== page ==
Down syndrome (DS) occurs as a result of Trisomy 21 and is among the most complicated genetic conditions compatible with human survival. The Reeves laboratory complements genetic analyses in human beings with the creation and characterization of mouse models to understand why and how gene dosage imbalance disrupts development in DS. These models then provide a basis to explore therapeutic approaches to amelioration of DS features. We use chromosome engineering in ES cells to create defined dosage imbalance in order to localize the genes contributing to these anomalies and to test directly hypotheses concerning Down syndrome "critical regions" on human chromosome 21.

Quantitative phenotypic assays that we have developed give a precise and sensitive readout of the relative effects on phenotype when overlapping subsets of genes are at dosage imbalance. Developmental analyses of these traits are underway to identify the timing and location of divergence between trisomic and euploid fetuses. More...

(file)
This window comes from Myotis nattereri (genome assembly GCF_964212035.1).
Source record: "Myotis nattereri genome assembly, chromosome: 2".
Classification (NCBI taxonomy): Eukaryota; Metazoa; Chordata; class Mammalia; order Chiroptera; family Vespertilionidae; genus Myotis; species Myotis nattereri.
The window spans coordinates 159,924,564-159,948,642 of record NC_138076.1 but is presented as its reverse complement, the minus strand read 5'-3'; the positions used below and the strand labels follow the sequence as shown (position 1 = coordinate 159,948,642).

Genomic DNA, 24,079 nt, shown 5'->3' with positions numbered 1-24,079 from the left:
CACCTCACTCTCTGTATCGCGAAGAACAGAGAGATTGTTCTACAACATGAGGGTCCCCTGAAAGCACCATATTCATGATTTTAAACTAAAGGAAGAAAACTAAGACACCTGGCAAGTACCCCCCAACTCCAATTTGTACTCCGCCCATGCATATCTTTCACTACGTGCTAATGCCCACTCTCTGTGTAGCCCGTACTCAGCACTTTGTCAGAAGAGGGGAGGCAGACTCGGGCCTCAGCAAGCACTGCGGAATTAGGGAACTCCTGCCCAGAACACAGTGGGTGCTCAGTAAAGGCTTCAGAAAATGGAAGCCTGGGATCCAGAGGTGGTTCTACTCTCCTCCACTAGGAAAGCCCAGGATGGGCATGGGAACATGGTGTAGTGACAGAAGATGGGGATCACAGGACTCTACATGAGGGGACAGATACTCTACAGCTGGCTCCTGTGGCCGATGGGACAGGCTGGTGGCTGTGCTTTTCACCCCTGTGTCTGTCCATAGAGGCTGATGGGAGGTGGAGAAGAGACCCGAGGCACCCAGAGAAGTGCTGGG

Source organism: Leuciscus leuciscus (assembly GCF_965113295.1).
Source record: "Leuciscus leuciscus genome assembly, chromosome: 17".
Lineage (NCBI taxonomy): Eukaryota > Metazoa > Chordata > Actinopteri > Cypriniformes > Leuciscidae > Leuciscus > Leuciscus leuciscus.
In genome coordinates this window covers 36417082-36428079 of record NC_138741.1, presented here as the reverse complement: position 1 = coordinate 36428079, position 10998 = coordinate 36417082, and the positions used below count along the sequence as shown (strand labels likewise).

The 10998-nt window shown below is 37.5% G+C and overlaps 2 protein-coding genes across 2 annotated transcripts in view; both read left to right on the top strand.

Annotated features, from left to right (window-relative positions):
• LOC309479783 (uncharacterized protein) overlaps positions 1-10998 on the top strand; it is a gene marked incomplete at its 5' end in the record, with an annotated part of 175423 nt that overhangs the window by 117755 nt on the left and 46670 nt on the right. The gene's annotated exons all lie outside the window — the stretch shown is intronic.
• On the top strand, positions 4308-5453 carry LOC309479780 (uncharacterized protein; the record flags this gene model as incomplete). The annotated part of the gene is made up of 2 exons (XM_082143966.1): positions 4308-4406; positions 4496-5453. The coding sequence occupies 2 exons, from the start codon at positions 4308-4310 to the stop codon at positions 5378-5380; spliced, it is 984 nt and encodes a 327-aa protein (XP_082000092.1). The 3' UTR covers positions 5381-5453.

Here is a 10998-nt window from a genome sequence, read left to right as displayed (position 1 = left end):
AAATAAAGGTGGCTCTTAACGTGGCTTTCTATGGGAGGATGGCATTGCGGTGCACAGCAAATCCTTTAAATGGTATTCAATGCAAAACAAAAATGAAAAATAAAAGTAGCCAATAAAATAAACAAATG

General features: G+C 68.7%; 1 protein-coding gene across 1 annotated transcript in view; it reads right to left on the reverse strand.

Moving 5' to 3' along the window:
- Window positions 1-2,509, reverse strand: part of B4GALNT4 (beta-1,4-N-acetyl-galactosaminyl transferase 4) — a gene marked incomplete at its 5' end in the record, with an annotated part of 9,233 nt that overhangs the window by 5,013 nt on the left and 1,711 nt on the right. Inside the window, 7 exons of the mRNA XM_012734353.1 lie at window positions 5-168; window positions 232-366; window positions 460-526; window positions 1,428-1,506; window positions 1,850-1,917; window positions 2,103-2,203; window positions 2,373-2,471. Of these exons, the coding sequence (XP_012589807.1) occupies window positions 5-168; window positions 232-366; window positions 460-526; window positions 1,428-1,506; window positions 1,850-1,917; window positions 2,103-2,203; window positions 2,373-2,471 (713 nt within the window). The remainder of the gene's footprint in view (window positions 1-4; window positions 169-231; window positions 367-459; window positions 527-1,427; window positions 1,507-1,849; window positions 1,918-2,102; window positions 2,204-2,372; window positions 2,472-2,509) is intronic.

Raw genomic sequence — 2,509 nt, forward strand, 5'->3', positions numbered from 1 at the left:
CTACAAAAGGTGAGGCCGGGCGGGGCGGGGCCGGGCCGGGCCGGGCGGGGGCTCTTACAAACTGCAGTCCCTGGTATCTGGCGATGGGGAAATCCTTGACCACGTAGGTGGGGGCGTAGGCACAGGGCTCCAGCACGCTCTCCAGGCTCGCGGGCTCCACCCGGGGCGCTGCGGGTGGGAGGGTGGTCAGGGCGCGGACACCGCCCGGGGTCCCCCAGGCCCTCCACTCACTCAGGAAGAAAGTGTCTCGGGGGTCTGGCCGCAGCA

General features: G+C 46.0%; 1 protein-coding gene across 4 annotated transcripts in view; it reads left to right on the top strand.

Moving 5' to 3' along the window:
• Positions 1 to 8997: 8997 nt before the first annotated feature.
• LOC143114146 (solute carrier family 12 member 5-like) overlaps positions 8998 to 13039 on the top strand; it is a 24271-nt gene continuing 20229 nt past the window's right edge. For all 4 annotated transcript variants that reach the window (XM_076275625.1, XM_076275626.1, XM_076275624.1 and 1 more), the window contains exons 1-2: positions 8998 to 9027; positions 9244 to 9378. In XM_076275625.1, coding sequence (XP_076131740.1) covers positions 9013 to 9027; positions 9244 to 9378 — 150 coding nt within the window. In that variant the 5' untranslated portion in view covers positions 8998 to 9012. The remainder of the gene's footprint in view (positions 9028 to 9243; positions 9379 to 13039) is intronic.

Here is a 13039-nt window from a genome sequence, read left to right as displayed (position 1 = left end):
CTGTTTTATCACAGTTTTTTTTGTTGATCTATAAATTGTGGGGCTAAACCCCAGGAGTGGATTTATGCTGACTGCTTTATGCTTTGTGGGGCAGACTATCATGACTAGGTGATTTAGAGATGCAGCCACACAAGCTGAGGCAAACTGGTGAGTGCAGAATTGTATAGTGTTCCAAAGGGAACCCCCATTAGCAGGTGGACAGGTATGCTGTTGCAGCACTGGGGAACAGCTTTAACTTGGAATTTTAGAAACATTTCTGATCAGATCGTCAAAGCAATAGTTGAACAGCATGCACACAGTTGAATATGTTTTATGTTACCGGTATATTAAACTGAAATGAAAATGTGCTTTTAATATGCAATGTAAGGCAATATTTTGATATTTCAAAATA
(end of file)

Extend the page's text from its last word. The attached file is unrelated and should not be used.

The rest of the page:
Roger H. Reeves, Ph.D.
Johns Hopkins Univ. Schl. of Medicine
Department of Physiology and
McKusick-Nathans Institute for Genetic
Medicine Biophysics 201
725 North Wolfe Street
Baltimore, MD 21025
TEL (410) 955-6621
FAX (443) 287-0508

DS Heart Project

Roger Reeves, Ph.D.,
Awarded 2012 International
Sisley-Lejeune Award for Translational Research in
Intellectual Disabilities

Learn more: English | French

Funding Futures Award, DSRTF (Oct., 2013)
Light the Way Award, RDS (Nov., 2013)